A Jonathan Beyond Liturgy, By Husaina Ishaya Audu

 

Bully: to hurt or frighten someone who is smaller or less powerful than you, often forcing them to do something they do not want to do (3rd edition of Cambridge Advanced Learners Dictionary)

Some weeks back when Nigerians, with our usual obstreperousness, demanded for answers about the alleged missing $20 billion, what we actually got for having the audacity to demand accountability from our Government was a fuel scarcity which we all knew to be artificial; but it was severe enough for us to unanimously agree: we want fuel – not answers.  We give up. When Jonathan was sufficiently satisfied that we had been deservedly humbled the fuel scarcity ceased and the situation normalised.

Three weeks ago, over 200 girls were kidnapped from their dormitories in a Federal Government School in Chibok.  Jonathan did not say anything.  He did not make a statement empathising with parents of the missing girls or stating what actions would be taken by his Government.  In fact, a misinformation was communicated to the Nigerian public claiming that the girls had been recovered, only for our rejoicing to be cut short when parents of the missing girls cried alarmingly that if indeed the girls have been recovered, where are they?

Today (9th May 2014), David Cameron said that right after the kidnapping the British Foreign Minister contacted his Nigerian counterpart offering Britain’s help, but the offer was not taken up. It took close to two weeks for the Federal Government to rouse itself into some sort of action and even then all that could be managed was the institution of a fact-finding committee!!!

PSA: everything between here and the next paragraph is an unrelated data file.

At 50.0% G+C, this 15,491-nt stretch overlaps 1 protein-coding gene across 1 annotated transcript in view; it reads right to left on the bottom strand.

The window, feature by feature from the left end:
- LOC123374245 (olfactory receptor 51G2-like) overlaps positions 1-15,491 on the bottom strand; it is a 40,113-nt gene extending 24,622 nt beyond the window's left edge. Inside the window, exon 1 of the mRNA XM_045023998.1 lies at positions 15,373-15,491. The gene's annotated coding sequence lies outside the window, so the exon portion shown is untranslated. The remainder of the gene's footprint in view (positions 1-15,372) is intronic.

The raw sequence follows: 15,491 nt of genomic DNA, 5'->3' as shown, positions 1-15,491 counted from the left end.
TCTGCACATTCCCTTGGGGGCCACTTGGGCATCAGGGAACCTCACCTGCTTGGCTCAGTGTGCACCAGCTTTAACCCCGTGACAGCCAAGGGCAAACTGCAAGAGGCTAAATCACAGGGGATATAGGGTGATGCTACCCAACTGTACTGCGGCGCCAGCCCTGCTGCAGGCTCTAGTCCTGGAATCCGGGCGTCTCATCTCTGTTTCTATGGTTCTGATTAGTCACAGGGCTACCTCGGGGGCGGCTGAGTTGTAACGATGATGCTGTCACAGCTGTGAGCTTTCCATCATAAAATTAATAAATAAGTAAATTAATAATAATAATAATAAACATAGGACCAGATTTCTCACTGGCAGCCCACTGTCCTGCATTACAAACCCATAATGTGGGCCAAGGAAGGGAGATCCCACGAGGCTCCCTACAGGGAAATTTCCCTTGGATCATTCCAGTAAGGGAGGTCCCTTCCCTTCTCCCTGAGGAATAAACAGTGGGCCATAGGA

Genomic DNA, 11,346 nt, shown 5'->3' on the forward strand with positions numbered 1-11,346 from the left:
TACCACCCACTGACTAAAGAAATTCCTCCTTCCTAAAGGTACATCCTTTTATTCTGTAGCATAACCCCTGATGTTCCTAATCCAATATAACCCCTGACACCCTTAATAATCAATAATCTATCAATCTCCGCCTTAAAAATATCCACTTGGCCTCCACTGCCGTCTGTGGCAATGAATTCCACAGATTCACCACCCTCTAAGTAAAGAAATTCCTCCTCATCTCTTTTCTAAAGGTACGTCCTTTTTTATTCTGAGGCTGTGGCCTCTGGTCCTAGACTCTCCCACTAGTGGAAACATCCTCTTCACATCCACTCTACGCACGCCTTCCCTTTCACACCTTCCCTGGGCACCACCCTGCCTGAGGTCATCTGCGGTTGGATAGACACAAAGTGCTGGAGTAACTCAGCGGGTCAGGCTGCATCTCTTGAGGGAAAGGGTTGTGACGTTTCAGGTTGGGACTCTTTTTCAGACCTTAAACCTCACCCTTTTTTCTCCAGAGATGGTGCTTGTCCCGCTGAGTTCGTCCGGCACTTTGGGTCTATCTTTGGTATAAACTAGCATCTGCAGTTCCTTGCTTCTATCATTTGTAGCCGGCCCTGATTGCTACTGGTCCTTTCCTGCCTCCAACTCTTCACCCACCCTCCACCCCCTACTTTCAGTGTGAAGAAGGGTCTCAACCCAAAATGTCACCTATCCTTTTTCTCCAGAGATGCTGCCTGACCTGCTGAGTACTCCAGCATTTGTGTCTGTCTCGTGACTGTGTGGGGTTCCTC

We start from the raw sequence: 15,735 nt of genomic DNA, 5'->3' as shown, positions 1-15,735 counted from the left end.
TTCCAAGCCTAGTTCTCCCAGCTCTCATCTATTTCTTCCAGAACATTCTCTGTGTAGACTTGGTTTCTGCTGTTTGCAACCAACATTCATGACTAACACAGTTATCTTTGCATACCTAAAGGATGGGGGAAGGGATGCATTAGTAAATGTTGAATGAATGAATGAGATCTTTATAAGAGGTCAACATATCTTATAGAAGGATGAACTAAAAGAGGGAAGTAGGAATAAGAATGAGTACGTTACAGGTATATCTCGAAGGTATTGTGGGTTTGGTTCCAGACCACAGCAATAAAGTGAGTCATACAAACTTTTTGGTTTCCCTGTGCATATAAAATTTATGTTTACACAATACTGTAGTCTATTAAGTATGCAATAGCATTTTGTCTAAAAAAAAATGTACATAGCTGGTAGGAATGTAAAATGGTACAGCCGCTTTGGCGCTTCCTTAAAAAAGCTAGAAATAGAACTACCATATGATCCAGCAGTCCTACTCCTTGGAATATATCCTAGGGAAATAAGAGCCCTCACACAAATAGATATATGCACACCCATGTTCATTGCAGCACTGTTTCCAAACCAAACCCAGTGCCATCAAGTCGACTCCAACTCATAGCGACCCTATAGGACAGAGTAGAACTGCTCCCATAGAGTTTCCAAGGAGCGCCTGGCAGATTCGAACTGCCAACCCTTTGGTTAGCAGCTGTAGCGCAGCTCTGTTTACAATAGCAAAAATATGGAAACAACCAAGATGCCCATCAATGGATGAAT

Question: why did it take the Government so long to even acknowledge the kidnapping?

Answer: they had no intention of acknowledging it. That explains why they did not respond to Britain’s offer.  No.  The only inference we can reasonably make is that they were compelled to finally acknowledge the kidnapping due to the international attention the issue was receiving thanks to the #bringbackourgirls campaign.

What inferences can we reasonably make from these events?

1. Jonathan is a bully.  Rather than respond to demands for accountability he will bully the country into quiet submission by making difficult conditions unbearable.

2.  Like all bullies, Jonathan is a coward who will capitulate when forces stronger than himself (the international community) demand a response he is not willing to give to the people of this nation.

I totally agree with Jonathan that the abduction of the Chibok girls is the beginning of the end of BH.  My prayer is that it is also the beginning of the end of Jonathan.  Nigerians, how can we maximise this global intervention into our nation’s affairs to free ourselves from the shackles of this grossly insensitive, callous and inept leadership?

Ms. Ishaya Audu, a public commentator and lawyer lives and writes from Abuja.

 


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